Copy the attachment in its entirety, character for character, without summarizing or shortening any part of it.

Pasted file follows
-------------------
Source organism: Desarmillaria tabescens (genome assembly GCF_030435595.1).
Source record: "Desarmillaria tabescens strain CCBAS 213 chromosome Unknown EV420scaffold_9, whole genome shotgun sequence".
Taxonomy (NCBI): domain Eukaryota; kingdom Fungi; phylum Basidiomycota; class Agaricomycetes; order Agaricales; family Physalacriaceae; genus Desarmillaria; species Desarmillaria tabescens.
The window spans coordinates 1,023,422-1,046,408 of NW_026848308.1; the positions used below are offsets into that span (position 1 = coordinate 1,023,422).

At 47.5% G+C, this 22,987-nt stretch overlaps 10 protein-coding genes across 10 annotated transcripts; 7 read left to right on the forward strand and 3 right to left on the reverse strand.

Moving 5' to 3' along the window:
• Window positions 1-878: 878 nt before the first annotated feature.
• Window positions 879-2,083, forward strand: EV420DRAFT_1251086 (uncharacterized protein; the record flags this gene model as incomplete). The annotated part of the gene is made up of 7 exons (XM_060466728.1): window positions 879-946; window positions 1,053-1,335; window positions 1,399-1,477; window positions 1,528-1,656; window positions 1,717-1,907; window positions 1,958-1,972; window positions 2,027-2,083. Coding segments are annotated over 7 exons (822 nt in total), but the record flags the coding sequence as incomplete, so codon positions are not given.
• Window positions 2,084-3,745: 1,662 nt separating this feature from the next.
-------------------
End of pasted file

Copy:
Source organism: Desarmillaria tabescens (genome assembly GCF_030435595.1).
Source record: "Desarmillaria tabescens strain CCBAS 213 chromosome Unknown EV420scaffold_9, whole genome shotgun sequence".
Taxonomy (NCBI): domain Eukaryota; kingdom Fungi; phylum Basidiomycota; class Agaricomycetes; order Agaricales; family Physalacriaceae; genus Desarmillaria; species Desarmillaria tabescens.
The window spans coordinates 1,023,422-1,046,408 of NW_026848308.1; the positions used below are offsets into that span (position 1 = coordinate 1,023,422).

At 47.5% G+C, this 22,987-nt stretch overlaps 10 protein-coding genes across 10 annotated transcripts; 7 read left to right on the forward strand and 3 right to left on the reverse strand.

Moving 5' to 3' along the window:
• Window positions 1-878: 878 nt before the first annotated feature.
• Window positions 879-2,083, forward strand: EV420DRAFT_1251086 (uncharacterized protein; the record flags this gene model as incomplete). The annotated part of the gene is made up of 7 exons (XM_060466728.1): window positions 879-946; window positions 1,053-1,335; window positions 1,399-1,477; window positions 1,528-1,656; window positions 1,717-1,907; window positions 1,958-1,972; window positions 2,027-2,083. Coding segments are annotated over 7 exons (822 nt in total), but the record flags the coding sequence as incomplete, so codon positions are not given.
• Window positions 2,084-3,745: 1,662 nt separating this feature from the next.